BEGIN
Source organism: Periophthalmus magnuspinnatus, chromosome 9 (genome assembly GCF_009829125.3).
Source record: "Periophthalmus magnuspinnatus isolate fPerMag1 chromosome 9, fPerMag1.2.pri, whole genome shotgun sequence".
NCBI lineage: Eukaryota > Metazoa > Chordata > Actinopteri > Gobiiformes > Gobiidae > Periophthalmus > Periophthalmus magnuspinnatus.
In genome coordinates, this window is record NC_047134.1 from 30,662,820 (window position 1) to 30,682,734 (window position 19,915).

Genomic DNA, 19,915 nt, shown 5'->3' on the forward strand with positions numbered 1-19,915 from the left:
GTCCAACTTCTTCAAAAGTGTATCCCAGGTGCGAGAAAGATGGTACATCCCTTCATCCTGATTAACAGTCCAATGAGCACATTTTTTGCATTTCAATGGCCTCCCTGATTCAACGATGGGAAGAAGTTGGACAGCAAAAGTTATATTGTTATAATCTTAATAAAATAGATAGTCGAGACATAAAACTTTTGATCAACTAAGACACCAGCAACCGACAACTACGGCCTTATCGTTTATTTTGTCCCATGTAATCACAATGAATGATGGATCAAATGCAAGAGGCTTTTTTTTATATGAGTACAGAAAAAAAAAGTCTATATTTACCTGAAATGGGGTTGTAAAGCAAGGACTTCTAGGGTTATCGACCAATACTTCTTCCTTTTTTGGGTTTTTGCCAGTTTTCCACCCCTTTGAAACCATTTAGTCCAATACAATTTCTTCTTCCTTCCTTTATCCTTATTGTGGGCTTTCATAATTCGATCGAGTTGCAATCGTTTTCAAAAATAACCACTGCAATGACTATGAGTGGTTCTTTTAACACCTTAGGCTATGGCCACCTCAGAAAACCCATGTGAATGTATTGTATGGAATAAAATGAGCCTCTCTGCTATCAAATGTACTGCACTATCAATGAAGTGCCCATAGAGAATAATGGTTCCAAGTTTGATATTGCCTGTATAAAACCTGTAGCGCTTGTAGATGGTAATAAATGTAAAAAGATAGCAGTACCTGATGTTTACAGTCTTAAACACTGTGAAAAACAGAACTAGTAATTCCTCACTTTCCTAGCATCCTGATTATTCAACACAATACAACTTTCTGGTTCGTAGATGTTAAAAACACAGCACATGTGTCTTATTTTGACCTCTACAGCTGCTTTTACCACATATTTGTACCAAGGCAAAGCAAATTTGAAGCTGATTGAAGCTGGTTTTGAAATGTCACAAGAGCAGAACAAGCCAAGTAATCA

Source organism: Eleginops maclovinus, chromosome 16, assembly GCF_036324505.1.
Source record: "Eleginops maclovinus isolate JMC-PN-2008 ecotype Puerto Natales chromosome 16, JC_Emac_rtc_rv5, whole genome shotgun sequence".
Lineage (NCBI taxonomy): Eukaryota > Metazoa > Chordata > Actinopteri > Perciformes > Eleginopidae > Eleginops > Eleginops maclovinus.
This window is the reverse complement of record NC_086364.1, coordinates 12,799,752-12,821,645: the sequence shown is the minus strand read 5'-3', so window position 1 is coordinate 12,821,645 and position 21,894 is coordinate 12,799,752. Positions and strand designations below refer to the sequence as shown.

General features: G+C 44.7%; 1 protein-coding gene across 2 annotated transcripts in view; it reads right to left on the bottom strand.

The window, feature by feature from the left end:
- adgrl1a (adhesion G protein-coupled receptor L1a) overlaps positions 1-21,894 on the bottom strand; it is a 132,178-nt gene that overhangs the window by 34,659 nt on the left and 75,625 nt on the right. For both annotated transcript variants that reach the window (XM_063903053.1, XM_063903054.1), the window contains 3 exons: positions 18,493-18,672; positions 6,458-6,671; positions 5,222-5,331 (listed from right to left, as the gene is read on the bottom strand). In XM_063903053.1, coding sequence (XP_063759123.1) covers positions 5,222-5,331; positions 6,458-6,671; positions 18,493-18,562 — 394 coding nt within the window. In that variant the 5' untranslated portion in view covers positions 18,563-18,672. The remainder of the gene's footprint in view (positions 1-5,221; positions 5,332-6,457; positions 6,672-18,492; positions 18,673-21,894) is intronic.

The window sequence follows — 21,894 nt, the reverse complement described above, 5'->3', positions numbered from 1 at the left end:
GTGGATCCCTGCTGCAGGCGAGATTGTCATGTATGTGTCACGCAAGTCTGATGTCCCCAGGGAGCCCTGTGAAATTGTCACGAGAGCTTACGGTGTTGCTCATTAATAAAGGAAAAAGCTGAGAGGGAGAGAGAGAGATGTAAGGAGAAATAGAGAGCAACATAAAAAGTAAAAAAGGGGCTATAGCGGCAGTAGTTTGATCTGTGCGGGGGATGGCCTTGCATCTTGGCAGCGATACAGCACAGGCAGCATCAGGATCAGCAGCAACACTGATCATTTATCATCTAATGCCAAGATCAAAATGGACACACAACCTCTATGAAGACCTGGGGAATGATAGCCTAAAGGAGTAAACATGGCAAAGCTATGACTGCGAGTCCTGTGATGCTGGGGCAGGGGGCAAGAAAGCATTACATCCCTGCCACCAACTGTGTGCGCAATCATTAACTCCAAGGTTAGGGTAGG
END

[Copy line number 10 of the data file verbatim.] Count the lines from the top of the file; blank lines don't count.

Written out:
This window is the reverse complement of record NC_086364.1, coordinates 12,799,752-12,821,645: the sequence shown is the minus strand read 5'-3', so window position 1 is coordinate 12,821,645 and position 21,894 is coordinate 12,799,752. Positions and strand designations below refer to the sequence as shown.